I am an Iron Girl! Okay, it's kind of corny, but Sunday was my very first triathlon and yes I'm going to brag about it for a while. Let's go through a quick recap of how I got here...
Last fall I stress fractured my foot, and since I was on the running DL, Coleen somehow convinced me to start swimming. This required a lot of perseverance on Coleen's part, because I hated all water related activities up to and including swimming. And when I proved how bad I was at swimming by choking and being unable to get all the way across the pool and back, Coleen kept insisting that it would get easier. Again, this required a great deal of patience on her part, because it took me about five months to build up the stamina that she promised would come.
After the Boston Marathon, I had to basically stop running because of a severe case of plantar fasciitis. During this time Marie went and bought herself a fancy road bike and started riding with Coleen, so I jumped on the bandwagon and bought my own! One thing leads to another and after a little peer pressure I signed up for a triathlon. Over the last few weeks or so we've done a few brick sessions and open water swims to get ready for race day. Ironically, running has become my weakest sport due to my plantar fasciitis, but my physical therapist Dave did a special super-awesome tape job!
|I was undoubtedly the most bad-ass person on the course, from the calf down.
The race started at 7:00am, and the transition area closed at 6:30am, meaning we had to be up reeeeally early to get there! The pre-race communication indicated that parking would be limited, so we were responsible race-goers and carpooled.
Once we got to the race site, we got body marked and then headed to the T1 transition area to rack our bikes and set up the transition. This is something I hadn't practiced specifically but I got a lot of good tips from Scott (including several photos) and I had mentally rehearsed. After fussing over things a few times and chatting with the girls next to me, I got it all ironed out. Note: my bike was the only bike that swung freely from the rack, with the tire not reaching the ground.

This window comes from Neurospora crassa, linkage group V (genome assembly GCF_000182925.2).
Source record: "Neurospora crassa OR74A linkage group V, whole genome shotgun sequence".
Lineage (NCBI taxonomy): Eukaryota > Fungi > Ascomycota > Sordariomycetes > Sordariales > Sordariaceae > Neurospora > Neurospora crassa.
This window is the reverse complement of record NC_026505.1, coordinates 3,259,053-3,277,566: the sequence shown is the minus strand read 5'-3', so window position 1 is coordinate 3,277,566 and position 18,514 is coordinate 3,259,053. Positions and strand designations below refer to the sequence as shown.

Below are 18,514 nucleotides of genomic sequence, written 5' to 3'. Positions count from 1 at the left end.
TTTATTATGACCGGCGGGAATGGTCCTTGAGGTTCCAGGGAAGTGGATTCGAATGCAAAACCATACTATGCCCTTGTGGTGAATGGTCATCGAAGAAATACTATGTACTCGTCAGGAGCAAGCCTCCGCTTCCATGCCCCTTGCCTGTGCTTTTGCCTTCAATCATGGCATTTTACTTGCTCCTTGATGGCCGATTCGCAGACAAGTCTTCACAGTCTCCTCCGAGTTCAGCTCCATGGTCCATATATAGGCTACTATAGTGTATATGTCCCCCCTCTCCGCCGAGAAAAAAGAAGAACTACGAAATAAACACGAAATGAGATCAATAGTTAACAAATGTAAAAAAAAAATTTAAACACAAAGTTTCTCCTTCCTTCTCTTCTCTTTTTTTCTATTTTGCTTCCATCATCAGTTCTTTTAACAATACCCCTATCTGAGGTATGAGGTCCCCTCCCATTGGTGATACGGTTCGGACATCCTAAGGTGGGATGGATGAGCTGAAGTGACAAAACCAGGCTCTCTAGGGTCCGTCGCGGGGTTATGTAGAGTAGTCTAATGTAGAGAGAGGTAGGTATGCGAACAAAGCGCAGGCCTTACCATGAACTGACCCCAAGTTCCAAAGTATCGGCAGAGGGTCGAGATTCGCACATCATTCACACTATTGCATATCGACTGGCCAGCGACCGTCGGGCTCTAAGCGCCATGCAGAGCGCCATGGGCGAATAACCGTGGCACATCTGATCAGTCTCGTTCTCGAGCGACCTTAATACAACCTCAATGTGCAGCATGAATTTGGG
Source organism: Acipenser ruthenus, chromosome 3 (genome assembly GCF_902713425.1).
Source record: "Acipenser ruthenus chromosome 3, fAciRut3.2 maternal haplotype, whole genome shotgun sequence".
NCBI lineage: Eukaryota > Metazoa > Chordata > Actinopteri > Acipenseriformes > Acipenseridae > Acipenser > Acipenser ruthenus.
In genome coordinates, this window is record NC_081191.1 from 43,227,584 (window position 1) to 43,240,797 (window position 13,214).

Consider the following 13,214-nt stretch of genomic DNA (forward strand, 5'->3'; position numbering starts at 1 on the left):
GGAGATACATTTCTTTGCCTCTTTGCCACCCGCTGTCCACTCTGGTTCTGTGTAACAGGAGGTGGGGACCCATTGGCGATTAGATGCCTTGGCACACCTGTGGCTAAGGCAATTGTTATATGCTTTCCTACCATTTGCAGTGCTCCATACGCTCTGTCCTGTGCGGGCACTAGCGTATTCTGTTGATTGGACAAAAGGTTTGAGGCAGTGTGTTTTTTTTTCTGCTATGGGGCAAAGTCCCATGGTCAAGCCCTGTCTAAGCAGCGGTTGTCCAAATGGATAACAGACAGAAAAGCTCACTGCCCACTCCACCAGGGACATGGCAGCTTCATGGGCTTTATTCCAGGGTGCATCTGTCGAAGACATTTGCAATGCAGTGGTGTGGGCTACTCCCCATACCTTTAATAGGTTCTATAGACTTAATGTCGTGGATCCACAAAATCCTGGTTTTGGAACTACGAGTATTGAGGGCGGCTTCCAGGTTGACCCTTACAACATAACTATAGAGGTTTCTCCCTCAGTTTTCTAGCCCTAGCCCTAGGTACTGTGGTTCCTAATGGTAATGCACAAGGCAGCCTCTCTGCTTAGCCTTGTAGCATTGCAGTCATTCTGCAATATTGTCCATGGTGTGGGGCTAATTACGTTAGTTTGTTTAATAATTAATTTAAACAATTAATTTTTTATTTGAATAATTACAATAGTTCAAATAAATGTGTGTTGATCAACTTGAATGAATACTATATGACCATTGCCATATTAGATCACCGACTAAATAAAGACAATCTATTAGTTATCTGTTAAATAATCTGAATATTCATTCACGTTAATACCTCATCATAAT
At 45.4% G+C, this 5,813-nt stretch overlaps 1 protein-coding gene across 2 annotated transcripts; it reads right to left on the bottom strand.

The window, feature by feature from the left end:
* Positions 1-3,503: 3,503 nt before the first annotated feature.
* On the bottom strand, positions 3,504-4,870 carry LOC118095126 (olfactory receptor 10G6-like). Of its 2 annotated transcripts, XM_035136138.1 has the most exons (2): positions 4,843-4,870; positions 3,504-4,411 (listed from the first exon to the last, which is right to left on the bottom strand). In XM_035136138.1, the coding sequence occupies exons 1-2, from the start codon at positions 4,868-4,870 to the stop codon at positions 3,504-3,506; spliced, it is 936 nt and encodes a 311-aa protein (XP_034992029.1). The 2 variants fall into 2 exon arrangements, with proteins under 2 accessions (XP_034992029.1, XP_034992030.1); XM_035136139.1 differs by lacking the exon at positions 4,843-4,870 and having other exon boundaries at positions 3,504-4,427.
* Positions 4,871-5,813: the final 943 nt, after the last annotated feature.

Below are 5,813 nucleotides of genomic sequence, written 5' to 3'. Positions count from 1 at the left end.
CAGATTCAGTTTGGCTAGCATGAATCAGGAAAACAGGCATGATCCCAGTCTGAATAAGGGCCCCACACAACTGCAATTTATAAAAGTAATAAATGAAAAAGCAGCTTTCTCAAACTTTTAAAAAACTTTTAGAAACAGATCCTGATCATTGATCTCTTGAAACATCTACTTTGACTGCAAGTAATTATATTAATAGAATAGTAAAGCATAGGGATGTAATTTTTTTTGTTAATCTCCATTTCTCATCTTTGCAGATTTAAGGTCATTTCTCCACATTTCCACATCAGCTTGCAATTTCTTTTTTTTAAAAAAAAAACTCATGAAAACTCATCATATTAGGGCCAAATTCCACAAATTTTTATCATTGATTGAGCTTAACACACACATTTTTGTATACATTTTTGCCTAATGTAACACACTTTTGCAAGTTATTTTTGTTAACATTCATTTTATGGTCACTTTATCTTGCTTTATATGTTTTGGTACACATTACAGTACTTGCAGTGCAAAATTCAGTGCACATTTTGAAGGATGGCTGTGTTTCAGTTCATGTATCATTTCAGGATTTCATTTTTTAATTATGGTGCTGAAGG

T1 was a little overwhelming with so many hundreds of bikes, so I spent a lot of time analyzing the exact location of my bike, making sure I spotted landmarks to help me locate it from each direction. Yes, I'm thorough like that. Once I was satisfied with everything I headed to the porta-johns and then made my way over to the beach.
When I finally caught up with everyone (we got separated in the bike-racking process), Kristen was saying, "have you seen it yet? The swim? The beach? Have you seen it?" I couldn't understand why she was so intense about what the water looked like. Then she pointed out to the water, so I could see for myself. I still couldn't understand. She kept talking about how far the swim was, and how far away the buoys were that we have to swim around, but I couldn't even see what buoys she was talking about. Finally my eyes focused waaaaaaaay out across the water, and realized what she was so anxious about!! Seeing the buoys way out there, almost all the way across the lake, was very visually intimidating!